Bannal, basam, Besenginaterkraut, besom, bissom, bream, broom, broom tops, broomtops, browme, brum, common broom, Cystisi scoparii flos, Cystisus scoparius, Cytsus scoprfus, English broom, European broom, genet a balais, Genista andreana, Genista scoparius (Lam.), Ginsterkraut, greem broom, herba spartii scoparii, herbe de genet a balais, herbe de genistae scopariae, herbe de hogweed, hogweed, Irish broom, Irish tops, sarothamni herb, Sarothamnus scoparius (Koch), Sarothamnus vulgaris, Scoparii cacumina, scopari herba, scotch broom top, scotchbroom, sparteine, Spartium scoparium Linn., sumidad de retma de escobas.
Note: Not to be confused with Spanish broom (Spartium junceum), which has been associated with severe toxicity, or Butcher's broom (Ruscus aculeatus).
Scotch broom (Cytisus scoparius), also referred to as broom, is a perennial woody plant native to Europe. The species was introduced as a garden ornamental to North America and now is common across western Canada and California. Scotch broom plants grow up to 10 feet tall with sharply angled branches off the main stem, trifoliate leaves, and bright yellow small flowers. Scotch broom spreads quickly and aggressively at the expense of other plants and trees and is often considered a pest.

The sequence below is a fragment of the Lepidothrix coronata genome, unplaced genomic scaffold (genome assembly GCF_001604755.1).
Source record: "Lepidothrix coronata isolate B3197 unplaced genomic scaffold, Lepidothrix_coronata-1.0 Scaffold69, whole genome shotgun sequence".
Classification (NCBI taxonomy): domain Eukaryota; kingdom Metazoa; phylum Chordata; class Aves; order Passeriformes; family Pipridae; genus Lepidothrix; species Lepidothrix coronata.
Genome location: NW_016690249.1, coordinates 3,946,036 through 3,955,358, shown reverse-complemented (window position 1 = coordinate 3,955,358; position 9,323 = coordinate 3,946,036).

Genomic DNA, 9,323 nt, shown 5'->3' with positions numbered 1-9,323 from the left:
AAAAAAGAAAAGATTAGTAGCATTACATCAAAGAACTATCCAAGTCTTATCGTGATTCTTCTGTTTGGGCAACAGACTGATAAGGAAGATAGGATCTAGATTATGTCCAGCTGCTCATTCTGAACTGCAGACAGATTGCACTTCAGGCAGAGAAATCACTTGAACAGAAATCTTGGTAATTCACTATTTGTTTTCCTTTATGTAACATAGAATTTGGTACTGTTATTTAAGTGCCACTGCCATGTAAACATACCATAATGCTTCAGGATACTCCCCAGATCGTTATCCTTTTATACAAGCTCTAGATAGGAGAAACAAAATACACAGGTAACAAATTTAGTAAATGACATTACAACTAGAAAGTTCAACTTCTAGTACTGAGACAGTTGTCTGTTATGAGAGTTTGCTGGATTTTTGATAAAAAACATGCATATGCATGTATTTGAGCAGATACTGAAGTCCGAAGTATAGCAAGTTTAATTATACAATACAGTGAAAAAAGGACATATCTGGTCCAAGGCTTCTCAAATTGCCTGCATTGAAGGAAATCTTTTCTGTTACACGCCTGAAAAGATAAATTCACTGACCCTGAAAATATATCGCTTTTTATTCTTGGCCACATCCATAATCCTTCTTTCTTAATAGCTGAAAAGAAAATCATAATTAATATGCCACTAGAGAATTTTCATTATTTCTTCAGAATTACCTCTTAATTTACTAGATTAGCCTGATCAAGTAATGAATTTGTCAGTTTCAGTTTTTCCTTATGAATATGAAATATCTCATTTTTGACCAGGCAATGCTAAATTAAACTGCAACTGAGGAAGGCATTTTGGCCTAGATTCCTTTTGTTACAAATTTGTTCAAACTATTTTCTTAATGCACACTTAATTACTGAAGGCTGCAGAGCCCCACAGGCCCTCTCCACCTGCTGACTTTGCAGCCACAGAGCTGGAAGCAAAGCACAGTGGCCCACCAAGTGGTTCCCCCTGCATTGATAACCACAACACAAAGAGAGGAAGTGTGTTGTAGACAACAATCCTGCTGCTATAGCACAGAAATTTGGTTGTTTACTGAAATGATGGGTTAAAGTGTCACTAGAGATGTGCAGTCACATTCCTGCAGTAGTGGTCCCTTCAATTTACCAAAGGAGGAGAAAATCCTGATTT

Both the flower and herb of scotch broom have been used medicinally. There is very little available scientific evidence about the efficacy or safety of this plant, and most conclusions come from knowledge of its constituents or from traditional use. There is particular concern about the potential toxicity of scotch broom due to the presence of small amounts of the toxic alkaloids sparteine and isosparteine, which are found in both the flowers and herb (above-ground parts). Sparteine has known effects on the electrical conductivity of heart muscle and can potentially cause dangerous heart rhythms or interact with cardiac drugs. Sparteine is also known to cause uterine contractions and should be avoided during pregnancy. Life-threatening adverse effects have been associated with sparteine and therefore scotch broom should be used only under strict medical supervision.